- This is because of intrinsic properties of free electron gas, which tends to absorb photons with energies in the "reds" range, thus leaving blue light to scatter and reflect. Most organic dyes are molecules with strongly delocalized electron clouds, and tuning the properties of these clouds is used to achieve a great variety of colors.
- An enzyme disorder known as "Porphyria" can cause your pee to turn a bright purple in color.
- Also, very large doses of vitamin C can turn it orange.
- Perhaps many of those gooey green acids seen in Hollywood have been used to dissolve copper? Anyone who's done any analytical chemistry has probably dissolved copper using concentrated nitric acid. If the unknown sample that you're analyzing has contaminants in it (it usually does), dissolving it in the acid produces a very sickly-looking blue-green solution, sometimes cloudy. As a bonus, the stuff emits a torrent of putrid brown nitrogen dioxide as the copper dissolves.
- Analytical chemistry is overall a bountiful source of flasks of colored liquids. Many tests for the presence of a compound signal a positive result with an obvious color change, while the Beer-Lambert law relates concentration to absorbance of light, making it useful to prepare colored solutions of a substance and stick them in a spectrophotometer. However, as instrumentation has advanced, the field has been moving away from visibly colored solutions to ultraviolet or infrared spectrophotometry, or to solutions so dilute the color is imperceptible.
- A more recent development has been quantum dots, metal particles with well defined sizes; the sizes give rise to specific energy transitions, leading to selective re-emission of photons at specific wavelengths. A very cool way to get specific colors, currently being investigated for use within solar cells.
- Black bodies are objects that reflect little or no light, though they can emit their own light when heated up, and they change color depending on their temperature- going from red, orange, yellow, white, and blue. Incidentally, this is how the temperature of stars are measured.
- Most basic lab work of vegetal physiology involves pigmentary extraction. That means that you end up working with bright green liquids.
- One common demonstration of chlorophyll's photon-absorptive properties involves turning a suspension of chloroplasts from green to deep red.
- "Molecular Biology is mostly mixing lots of clear liquids together in glassware (it's mostly disposable plastic nowadays)." That said, assays for DNA often involve fluorescent compounds (more specifically, chemicals that glow under UV only if they're within the DNA structure, quite cool) and in vivo experiments usually involve tagging things with GFP and it's engineered cousins, all of which fluoresce various colors when exposed to the right wavelength of light. The results is that the labs aren't very colorful, but the image data is.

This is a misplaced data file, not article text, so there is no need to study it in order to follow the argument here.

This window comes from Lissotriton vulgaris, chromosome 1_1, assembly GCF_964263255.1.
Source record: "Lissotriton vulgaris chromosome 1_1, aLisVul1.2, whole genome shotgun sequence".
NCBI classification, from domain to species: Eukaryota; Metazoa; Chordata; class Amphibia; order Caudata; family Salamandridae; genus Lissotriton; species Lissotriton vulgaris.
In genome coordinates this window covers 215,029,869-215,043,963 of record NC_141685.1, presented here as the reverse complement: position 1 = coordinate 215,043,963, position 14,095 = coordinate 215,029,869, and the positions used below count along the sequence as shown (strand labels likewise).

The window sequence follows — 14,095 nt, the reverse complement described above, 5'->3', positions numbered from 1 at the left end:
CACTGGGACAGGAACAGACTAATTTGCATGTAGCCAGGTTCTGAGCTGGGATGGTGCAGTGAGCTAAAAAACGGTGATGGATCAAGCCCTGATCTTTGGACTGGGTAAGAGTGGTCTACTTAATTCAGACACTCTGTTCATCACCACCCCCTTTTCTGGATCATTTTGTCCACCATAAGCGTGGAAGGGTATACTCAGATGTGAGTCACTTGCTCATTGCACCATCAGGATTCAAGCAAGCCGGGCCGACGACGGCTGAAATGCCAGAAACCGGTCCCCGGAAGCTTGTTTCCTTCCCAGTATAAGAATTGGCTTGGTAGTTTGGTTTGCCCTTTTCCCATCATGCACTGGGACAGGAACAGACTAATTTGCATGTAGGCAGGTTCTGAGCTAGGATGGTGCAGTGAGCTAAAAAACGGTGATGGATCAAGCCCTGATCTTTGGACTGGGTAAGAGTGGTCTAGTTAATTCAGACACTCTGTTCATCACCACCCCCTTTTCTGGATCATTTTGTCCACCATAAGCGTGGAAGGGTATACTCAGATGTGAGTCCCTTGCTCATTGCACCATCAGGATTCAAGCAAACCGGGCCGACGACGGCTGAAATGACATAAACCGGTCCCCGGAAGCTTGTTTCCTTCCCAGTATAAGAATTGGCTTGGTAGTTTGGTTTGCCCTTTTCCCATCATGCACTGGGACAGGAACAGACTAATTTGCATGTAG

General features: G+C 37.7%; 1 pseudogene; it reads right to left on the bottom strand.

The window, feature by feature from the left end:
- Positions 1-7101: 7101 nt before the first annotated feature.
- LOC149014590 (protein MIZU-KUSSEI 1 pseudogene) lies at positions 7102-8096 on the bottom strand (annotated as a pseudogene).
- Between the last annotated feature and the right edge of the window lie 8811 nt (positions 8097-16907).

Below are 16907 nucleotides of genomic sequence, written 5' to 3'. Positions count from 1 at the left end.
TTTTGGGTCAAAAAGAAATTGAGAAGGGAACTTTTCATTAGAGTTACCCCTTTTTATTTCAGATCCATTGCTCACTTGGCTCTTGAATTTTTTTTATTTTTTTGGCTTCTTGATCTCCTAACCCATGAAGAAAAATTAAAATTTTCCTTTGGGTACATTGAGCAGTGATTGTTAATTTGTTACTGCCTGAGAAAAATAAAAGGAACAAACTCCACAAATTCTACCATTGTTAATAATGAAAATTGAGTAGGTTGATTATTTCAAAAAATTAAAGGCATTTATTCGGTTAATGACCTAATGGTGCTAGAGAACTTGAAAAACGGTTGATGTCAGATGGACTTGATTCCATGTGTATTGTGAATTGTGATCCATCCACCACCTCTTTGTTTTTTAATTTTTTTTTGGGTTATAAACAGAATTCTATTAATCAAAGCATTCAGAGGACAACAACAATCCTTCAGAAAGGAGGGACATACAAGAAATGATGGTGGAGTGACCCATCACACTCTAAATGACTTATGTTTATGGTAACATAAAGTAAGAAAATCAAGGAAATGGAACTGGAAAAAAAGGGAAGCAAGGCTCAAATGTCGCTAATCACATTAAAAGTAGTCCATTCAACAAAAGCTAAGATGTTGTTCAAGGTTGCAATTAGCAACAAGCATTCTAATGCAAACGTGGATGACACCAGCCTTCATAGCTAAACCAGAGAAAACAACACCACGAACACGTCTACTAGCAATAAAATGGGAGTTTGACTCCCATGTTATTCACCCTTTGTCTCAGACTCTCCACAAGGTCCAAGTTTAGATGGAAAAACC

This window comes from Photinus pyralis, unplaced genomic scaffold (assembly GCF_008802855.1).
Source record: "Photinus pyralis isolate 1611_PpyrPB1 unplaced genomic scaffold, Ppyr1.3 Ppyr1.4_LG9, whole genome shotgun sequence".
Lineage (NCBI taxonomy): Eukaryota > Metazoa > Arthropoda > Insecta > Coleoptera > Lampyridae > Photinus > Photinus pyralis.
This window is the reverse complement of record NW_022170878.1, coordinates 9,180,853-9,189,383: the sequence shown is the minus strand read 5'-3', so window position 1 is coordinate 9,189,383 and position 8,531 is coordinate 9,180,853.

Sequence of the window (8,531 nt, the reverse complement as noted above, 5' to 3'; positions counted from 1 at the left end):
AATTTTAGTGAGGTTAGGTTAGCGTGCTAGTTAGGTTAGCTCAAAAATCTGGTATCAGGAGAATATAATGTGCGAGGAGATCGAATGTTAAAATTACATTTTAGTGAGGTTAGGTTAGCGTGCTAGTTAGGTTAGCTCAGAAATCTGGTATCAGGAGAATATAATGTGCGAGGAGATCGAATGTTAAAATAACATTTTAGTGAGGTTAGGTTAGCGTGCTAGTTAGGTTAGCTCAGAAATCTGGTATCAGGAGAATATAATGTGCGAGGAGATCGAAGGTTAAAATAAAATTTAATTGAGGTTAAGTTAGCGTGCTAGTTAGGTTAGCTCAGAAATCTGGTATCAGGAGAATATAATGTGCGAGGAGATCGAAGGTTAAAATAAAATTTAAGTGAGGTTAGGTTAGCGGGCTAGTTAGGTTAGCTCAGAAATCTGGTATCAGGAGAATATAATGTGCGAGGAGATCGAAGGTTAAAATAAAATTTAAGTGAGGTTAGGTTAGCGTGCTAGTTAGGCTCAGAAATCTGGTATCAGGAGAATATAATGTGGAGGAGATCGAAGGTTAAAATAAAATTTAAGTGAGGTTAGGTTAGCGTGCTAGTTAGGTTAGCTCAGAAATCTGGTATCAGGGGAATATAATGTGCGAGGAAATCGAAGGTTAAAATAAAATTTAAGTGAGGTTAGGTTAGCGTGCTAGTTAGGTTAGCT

- Chlorine is quite a colorful element. In its common state it's a pale yellowish-green gas, but when cooled and under pressure it becomes a liquid not dissimilar in color to Mountain Dew.
- Neon lights come in multiple colors, though only neon gas itself produces a bright orange glow when introduced to an electric charge. The other colors are made with Helium (pink), Argon (blue), Krypton (white), and Xenon (violet). Hydrogen and oxygen both have a lavender glow, though hydrogen is brighter. Mercury vapor is used in ultraviolet black lights, and sodium vapor is used for the bright yellow color of street lights.
- This can be invoked when news sources want colored solutions for science labs (in one instance, toxicology for Purdey's Proof - Dispatches) in order to make the lab look more 'correct'. This is sadly standard practice for TV around the world - if you're in biology or chemistry, even serious news channels demand beakers full of colored liquids in the background during interviews.
- Histology stains can turn cell parts all sorts of different colors, and some stains, like MOVAT's Pentachrome◊ stain will make you think that you have dropped some acid before heading into the lab. The stains used in the field of histology chemically react with specific cell components and tissue characteristics. This is so that you can turn these structures different colors, making them easier to see for the purpose of microscopic analysis.